With each passing day, the situation in then East Pakistan was changing fast as people from all walks of life were strictly following the instructions of Bangabandhu Sheikh Mujibur Rahman.
On March 10 in 1971, the non-cooperation movement fell on the 9th consecutive day. Offices of all the government and semi-government organisations and institutions remained closed.
Agitation by the people made it difficult for the Pakistan army to move freely. The Pak military officers and soldiers almost became confined to the barracks due to the people’s wrath.
The red and green Bangladeshi flag with the golden map of the yet-to-be independent country was hoisted on the roof of almost every household in different parts of the country.
Bangladeshi flag was also seen flying in most of the government offices, including Rajarbagh Police Lines, different police stations and the High Court and residences of the justices in Dhaka.
Patriotic Bangla songs were played by Dhaka Betar while a series of programmes supporting the cause of the Bangalees were telecast from the Dhaka centre of Pakistan Television.
Awami League chief Bangabandhu Sheikh Mujibur Rahman in a statement on the day thanked the people for continuing the movement, saying that determination of the Bangalees will take them to their desired goal.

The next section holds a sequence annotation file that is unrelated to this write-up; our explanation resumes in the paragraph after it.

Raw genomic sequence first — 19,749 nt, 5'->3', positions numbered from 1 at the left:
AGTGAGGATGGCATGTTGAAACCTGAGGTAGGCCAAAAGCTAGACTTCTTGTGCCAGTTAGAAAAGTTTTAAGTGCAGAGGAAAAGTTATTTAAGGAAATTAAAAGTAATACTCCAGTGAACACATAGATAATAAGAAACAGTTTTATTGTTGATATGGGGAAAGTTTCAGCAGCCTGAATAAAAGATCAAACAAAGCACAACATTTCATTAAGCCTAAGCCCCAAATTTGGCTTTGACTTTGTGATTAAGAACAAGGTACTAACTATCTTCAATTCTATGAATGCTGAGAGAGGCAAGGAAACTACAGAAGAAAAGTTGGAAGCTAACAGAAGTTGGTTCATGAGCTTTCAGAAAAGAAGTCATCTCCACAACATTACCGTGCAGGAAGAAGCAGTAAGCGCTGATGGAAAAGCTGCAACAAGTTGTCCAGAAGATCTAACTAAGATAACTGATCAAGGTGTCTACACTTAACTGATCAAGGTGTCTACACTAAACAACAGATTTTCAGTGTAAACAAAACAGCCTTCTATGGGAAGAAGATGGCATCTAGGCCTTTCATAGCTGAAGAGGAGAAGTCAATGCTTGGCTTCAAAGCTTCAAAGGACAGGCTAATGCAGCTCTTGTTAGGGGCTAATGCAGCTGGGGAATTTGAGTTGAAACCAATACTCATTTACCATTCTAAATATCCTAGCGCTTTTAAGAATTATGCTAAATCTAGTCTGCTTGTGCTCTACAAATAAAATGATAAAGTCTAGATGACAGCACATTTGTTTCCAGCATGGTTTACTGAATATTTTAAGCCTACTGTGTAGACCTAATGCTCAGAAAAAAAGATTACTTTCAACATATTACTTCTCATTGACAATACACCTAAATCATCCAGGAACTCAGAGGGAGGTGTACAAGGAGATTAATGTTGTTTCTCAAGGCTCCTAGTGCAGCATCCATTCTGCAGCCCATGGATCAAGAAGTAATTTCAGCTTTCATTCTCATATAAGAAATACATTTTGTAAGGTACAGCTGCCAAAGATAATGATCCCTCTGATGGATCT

In Karachi, National Awami Party (NAP) president Wali Khan at a press briefing said he would visit East Pakistan and meet Sheikh Mujibur Rahman on March 13.
On this day, Pakistan People’s Party (PPP) chairman Zulfiker Ali Bhutto sent a letter to Bangabandhu saying that the future of the country seemed uncertain.
In Karachi, Air Marshal Asghar Khan in a statement said East Pakistan was going towards a volatile situation and if West Pakistani leaders want to prevent the separation of the country, they must act fast.
He said, Sheikh Mujibur Rahman became the de facto government in East Pakistan.
The logic of his statement was reflected in East Pakistan as the flag of Pakistan was flying only on the cantonment premises on the day.